I finally remembered to buy Blackburn’s Syrup. Bud’s favorite was Johnny Fair, but I haven’t seen that in a long time. That evening, I smelled toast and heard Bud rummaging around in the kitchen and digging in the pantry. I didn’t offer to help, since he can usually manage a snack on his own.
In just a minute, he came bursting in to accuse me. “You ate all the peanut butter! You bought syrup when you ate all the peanut butter! That’s cruel! Just cruel! You know I love peanut butter and syrup on toast and you finally bought syrup and there’s no peanut butter. That’s just cruel!”
He abandoned his toast syrup and slumped forlorn in his chair as I tried not to laugh. I bought peanut butter today.
“Are you gonna pay for that gum?”
Phyllis and I turned to see Billy’s cheek bulging. His eyes got big and a stream of purple drool ran out of the corner of his mouth. The three of us stood horrified before Old Man Hillen, the proprietor of the Variety Store. It was obvious the sour old geezer took no prisoners where pilfering children were concerned.
“Spit it out.” Phyllis demanded, her face as hard as the old man’s. She hurriedly paid for our purchases as Billy and I beat her out the door. We knew there would be Hell to pay. Phyllis aligned herself with our parents and could be depended upon to report any infraction. This one was huge.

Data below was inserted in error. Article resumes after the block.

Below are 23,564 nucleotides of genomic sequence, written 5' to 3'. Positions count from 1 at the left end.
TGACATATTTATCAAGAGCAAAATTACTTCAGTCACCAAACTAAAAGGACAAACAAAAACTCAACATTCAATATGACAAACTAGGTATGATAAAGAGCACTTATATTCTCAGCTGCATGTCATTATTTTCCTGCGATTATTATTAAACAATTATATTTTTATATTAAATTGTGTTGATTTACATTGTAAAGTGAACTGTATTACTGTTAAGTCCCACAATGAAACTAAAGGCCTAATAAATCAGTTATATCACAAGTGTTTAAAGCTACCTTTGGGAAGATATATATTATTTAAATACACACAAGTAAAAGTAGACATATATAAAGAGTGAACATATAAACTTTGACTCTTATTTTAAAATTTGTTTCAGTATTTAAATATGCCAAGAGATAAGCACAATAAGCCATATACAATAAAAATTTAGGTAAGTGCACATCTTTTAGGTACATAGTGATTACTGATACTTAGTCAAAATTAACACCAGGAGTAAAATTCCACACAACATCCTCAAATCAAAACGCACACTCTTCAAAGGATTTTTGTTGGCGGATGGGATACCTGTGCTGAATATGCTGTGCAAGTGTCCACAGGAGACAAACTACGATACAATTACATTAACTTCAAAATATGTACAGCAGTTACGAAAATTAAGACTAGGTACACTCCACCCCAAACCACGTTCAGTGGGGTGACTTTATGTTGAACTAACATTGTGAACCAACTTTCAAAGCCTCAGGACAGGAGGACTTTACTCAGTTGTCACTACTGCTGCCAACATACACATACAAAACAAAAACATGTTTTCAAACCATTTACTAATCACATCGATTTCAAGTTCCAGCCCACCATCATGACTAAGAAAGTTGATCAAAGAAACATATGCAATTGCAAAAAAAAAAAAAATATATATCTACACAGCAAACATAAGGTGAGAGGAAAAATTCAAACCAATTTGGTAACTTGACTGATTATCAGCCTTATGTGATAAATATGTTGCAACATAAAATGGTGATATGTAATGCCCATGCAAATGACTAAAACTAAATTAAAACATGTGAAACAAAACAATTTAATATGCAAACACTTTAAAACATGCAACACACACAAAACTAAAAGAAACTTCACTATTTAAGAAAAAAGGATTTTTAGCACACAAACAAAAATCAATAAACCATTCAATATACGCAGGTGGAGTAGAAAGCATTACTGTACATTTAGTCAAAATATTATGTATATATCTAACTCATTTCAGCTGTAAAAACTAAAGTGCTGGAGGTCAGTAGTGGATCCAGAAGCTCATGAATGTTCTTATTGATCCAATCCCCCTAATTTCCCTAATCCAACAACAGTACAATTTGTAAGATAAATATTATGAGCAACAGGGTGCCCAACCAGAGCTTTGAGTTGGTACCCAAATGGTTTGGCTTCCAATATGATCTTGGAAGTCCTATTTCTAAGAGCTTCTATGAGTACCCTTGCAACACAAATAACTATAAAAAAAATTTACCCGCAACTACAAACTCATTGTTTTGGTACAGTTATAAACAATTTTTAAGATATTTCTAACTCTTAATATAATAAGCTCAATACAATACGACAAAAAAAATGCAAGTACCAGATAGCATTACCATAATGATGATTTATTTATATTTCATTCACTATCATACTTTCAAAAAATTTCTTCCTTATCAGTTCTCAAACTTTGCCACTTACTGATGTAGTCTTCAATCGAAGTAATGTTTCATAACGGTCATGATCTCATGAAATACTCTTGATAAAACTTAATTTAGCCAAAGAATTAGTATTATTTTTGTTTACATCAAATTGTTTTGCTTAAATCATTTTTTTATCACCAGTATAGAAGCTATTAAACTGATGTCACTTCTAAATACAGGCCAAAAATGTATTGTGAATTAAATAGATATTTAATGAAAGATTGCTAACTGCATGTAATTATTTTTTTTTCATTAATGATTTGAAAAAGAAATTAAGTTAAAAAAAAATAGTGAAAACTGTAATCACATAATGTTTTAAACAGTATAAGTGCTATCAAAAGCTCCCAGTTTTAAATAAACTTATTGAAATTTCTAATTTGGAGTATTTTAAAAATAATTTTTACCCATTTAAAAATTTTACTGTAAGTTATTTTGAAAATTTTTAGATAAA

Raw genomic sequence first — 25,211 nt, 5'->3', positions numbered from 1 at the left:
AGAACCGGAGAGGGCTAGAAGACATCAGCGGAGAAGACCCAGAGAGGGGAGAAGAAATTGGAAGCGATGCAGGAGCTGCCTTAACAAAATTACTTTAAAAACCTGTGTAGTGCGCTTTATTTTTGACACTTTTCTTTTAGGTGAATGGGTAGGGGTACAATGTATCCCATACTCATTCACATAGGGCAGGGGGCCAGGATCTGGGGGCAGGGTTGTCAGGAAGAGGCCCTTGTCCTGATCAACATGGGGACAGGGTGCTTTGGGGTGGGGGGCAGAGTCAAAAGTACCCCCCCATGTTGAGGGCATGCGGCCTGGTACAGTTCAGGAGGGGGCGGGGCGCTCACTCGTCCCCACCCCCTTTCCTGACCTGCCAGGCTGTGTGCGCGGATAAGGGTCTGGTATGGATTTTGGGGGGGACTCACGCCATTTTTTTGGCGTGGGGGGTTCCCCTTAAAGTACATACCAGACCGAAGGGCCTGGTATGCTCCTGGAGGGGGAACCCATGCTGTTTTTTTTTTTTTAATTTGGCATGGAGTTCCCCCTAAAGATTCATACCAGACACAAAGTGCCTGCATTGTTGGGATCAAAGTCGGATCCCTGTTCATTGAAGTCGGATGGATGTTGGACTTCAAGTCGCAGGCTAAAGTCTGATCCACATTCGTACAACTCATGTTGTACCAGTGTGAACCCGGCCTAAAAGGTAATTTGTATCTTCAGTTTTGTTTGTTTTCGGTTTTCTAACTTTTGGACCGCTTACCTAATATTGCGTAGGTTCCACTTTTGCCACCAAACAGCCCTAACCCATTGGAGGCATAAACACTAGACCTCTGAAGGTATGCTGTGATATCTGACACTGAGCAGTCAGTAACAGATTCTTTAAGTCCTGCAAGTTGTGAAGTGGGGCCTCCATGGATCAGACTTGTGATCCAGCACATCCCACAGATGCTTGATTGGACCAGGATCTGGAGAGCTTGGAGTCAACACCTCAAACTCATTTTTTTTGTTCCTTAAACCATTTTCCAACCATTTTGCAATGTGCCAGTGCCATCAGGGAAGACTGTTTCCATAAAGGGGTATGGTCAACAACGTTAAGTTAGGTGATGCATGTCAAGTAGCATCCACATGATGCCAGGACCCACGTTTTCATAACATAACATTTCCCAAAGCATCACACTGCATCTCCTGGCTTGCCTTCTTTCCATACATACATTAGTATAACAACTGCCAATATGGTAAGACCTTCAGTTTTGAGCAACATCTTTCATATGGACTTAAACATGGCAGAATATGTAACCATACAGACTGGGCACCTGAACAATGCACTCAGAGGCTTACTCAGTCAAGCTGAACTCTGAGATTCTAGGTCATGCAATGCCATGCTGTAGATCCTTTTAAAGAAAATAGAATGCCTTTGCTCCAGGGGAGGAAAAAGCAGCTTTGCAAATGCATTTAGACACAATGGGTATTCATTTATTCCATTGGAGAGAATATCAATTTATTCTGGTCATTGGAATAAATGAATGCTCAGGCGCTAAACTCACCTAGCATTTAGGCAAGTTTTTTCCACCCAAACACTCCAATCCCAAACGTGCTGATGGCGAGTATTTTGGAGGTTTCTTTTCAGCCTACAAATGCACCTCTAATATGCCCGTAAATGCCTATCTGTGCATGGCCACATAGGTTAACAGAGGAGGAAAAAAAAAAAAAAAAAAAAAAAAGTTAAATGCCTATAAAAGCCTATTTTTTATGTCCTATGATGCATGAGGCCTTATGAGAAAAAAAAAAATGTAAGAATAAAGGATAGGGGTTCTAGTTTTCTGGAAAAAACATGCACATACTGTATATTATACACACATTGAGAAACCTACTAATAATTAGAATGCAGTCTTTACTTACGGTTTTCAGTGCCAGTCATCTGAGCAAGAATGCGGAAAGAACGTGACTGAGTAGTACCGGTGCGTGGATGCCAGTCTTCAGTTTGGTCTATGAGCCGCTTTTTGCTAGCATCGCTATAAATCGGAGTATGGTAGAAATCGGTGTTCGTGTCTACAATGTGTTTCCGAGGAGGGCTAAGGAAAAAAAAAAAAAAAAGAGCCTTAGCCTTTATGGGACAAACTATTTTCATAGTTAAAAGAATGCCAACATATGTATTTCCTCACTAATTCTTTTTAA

The situation was made more ominous since our business in the first place was the purchase of Mother’s birthday gift. The three of us had walked to the Variety Store after school. Mother was to pick us up. The wait seemed endless, knowing the catastrophe that was brewing.
“Billy Ray stole a piece of gum!” she exploded before she even got the car door shut. “Mr. Hillen made me pay for it!”
Mother was appalled. “Oh no. I hope you’re ashamed of yourself. I’m gonna have to tell your daddy about this.” A pall hung over us, dreading what was to come.
Justice was swift and sure. Daddy was enraged as he railed at Billy, before strapping him with his belt, then pausing before giving him a few more. Worse yet was the pronouncement that they’d be going back tomorrow for Billy to apologize and make it right. It was a terrible night at our house. No one escaped Daddy’s black mood.
Daddy was waiting for Billy when the bus ran, always dependable when punishment was due. He led the small boy into the Variety Store and announced to Mr. Hillen, “My son has something to say to you.”
Humiliated, Billy managed to stammer an apology.
Rather than accepting Billy’s apology, the hateful old man launched into a tirade against thieving kids and the way sorry parents were raising them. Daddy was infuriated and told him they’d made it right and he wasn’t listening to anymore of his mouth. They left. We never went back in that store.